For more information about Waystar‘s platform, visit their website, or give them a call at 844.492.9782. To find out more about EZClaim‘s medical billing software, visit their website, e-mail their support team, or call them at 877.650-0904.
If you are not a MIPS expert (Merit-based Incentive System), your Medicare reimbursements may be decreased by 9% in the next year. However, it’s not too late to avoid the penalty for the 2020 reporting period, but you need to act now!
One of EZClaim’s partners, Health eFilings’ has ONC-certified software that completely automates the MIPS compliance process for you. The software will automatically extract the required data directly from EZClaim (and/or your EHR), and then proprietary algorithms will process the 9,000,000 possible combinations of quality measures for each clinician to identify which measures should be submitted to CMS (Centers for Medicare and Medicaid Services) to earn you the most points.
Need a MIPS expert? Well, Health eFilings is one of the best, and CMS has accepted 100% of their submissions on behalf of their clients. If you have completed your 2020 reporting, reach out to them, and learn how you can earn even more points in 2021.
For more information about EZClaim’s medical billing software, e-mail, visit their website, or contact them at 877.650.0904.
[ Article contributed by Sarah Reiter, SVP Strategic Partnerships, Health eFilings]
After the examinations, x-rays, and surgeries, lives another major part of a physician’s day that happens behind the scenes. All the hard work needs to be processed through a successful claim submission, meaning that ultimately earning payment all boils down to one thing – coding. Evaluation and management codes, or E/M codes, are codes a physician uses to report a patient visit. This administrative task – a necessity for any physician – is often cumbersome and prone to errors. Most importantly, it uses up valuable time that could be better spent.
How many of us have experienced the “hurry up and wait” scenario? The type of appointment where you wait in a waiting room, then wait a little more in the exam room, then eventually get 10 minutes with your doctor…only to be rushed out so the next patient can be shuttled in. Unfortunately, it’s all too common. It’s safe to say that many patients could benefit from more face-to-face interaction with their providers.
Many people claim that payment for evaluation and management services is undervalued, specifically when it comes to ambulatory services. Additionally, it’s been argued that the fee schedule itself is not well-designed to support primary care, which requires ongoing care coordination for patients. Pressure existed to increase payment rates for ambulatory E/M services while reducing payment rates for other services. Thankfully, The Centers for Medicare and Medicaid Services (CMS) took notice. With the goal of increasing efficiencies to reduce unnecessary burdens, the “Patients over Paperwork” initiative was established. Per CMS, E/M codes make up 20% of total spending under the physician fee schedule. Part of this initiative aims to reduce the coding and documentation requirements for E/M codes, in turn giving physicians more time to spend with patients. In partnership with The American Medical Society (AMA), CMS worked to revise the rules for evaluation and management coding requirements. These changes were finalized in the 2020 Physician Fee Schedule (PFS) with an effective date of January 1, 2021.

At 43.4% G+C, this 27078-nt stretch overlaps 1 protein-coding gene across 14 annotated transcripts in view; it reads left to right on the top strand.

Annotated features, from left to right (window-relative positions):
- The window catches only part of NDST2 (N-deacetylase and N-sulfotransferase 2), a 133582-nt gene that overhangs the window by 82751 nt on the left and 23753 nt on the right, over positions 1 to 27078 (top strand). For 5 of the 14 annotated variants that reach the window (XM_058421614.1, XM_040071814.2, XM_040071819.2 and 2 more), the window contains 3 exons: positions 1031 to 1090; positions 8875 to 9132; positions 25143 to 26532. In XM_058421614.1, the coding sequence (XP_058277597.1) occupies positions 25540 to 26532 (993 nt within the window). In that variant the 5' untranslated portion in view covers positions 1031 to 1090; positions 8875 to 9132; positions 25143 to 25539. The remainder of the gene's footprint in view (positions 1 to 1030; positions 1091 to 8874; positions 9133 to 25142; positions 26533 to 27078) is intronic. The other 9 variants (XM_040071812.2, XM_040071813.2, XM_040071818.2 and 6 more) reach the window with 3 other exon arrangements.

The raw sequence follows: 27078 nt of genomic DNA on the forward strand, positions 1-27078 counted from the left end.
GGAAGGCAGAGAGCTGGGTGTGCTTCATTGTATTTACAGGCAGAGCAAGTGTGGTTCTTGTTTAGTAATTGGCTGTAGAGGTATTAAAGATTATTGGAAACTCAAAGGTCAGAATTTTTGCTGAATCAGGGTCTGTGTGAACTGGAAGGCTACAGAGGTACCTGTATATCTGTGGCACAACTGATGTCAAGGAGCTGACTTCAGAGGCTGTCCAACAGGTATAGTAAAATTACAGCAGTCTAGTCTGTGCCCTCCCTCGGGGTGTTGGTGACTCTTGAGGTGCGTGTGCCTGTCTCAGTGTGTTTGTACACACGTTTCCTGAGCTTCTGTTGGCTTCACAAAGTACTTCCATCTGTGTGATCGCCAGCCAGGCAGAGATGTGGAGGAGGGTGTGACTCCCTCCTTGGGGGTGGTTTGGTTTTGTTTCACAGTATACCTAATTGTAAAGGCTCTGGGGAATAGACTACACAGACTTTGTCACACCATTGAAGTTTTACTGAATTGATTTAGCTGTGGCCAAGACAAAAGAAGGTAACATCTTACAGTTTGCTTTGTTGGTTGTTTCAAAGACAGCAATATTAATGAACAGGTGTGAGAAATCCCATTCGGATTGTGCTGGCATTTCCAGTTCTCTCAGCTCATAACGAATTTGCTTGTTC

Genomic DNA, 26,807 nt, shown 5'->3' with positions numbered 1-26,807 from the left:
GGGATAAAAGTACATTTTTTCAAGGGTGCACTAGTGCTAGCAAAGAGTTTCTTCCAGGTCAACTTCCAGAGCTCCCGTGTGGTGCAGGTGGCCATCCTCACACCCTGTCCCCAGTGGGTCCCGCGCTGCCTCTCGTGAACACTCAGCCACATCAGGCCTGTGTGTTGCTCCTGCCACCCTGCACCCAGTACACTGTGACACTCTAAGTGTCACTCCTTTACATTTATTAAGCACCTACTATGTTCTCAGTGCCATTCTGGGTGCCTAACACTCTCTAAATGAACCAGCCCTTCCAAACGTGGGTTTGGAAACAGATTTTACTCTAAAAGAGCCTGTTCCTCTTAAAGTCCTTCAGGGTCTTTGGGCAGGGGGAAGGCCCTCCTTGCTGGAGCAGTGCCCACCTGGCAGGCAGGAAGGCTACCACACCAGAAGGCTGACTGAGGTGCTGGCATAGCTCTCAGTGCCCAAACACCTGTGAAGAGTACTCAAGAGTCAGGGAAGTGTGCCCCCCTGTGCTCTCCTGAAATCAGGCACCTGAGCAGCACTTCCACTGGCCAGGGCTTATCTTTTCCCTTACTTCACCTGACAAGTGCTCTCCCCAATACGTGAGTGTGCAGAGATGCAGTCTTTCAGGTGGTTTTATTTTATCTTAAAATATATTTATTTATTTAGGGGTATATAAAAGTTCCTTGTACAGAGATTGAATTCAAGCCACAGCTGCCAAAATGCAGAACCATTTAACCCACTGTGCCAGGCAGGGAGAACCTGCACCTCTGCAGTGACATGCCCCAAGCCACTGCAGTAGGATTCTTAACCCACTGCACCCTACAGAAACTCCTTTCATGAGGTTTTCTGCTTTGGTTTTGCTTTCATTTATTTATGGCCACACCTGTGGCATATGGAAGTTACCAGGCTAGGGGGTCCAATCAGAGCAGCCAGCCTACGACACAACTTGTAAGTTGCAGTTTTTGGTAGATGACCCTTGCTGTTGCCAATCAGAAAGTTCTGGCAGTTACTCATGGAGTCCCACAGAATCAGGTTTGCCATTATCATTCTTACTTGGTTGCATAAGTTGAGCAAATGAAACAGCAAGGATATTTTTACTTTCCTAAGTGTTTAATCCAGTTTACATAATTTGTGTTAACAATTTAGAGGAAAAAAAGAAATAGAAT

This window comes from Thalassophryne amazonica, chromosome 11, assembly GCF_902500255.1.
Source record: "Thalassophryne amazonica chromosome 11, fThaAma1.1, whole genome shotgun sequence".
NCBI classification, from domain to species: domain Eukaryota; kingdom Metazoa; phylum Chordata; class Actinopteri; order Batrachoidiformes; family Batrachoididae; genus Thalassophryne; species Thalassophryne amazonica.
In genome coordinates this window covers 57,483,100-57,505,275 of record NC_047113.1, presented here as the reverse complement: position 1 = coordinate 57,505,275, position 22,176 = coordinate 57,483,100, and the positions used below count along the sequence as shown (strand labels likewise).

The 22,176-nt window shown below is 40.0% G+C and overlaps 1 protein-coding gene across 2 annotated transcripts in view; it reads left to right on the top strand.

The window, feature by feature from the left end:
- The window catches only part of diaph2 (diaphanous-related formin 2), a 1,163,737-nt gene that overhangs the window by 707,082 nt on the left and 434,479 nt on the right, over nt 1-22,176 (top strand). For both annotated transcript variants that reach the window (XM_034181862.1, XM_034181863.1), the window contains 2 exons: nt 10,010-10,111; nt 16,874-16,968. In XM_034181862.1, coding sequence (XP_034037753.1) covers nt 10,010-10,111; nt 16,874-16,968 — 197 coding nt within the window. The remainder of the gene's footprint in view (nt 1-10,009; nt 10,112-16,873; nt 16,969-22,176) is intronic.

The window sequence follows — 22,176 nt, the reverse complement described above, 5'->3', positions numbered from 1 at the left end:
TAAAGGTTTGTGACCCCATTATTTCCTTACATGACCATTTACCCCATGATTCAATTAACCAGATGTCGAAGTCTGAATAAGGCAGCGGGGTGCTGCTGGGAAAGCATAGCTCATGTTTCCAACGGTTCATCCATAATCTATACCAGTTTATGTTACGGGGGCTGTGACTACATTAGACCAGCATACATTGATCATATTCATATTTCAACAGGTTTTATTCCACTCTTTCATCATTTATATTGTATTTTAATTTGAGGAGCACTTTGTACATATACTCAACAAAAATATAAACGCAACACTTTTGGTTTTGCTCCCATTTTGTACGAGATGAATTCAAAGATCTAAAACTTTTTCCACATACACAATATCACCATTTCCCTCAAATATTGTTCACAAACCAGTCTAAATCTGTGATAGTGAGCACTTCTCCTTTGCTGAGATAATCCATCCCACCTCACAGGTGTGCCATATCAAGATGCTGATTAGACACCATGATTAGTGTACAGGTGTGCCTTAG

So what exactly was revised? The E/M updates affect codes 99201 through 99215 and include the deletion of code 99201 along with revisions to the code selection for 99202 – 99215. Below is a summary of the revisions to E/M codes:
Elimination of code 99201
Decrease the burden of coding requirements
Decreases the burden of documentation
Decreases the need for audits
Revises the definitions for Medical Decision Making (MDM)
Revises the definition of time spent with the patient to total time including non-face-to-face for E/M services by a physician and other QHP
Requires a history and/or examination when medically< necessary
Offers a clear time ranges for each code for time spent with the patient
Addition of a new 15-minute prolonged service code
Clinicians will choose a code based on MDM or total time
These changes apply to office visits and other outpatient services. It’s noteworthy that these changes represent the first changes to the E/M codes in over 25 years! More importantly, the changes streamline the coding process, reduce clinician burden, and will allow physicians to put the focus back on patient care.
Billing and coding should always be top of mind, but it can be hard to keep up. This is why it’s critical for physicians, clinicians, coders, and billers to completely understand these changes. To help comprehension, the AMA released a checklist identifying ten steps to help the practices prepare for the upcoming changes that can be accessed here. To learn more about the medical coding changes and the summary of revisions, visit the AMA website.
Note: This article is not a comprehensive overview and is NOT intended to provide coding advice, rather it is intended to highlight the new changes in effect and the need for physicians to ensure they have received the proper training for the upcoming changes.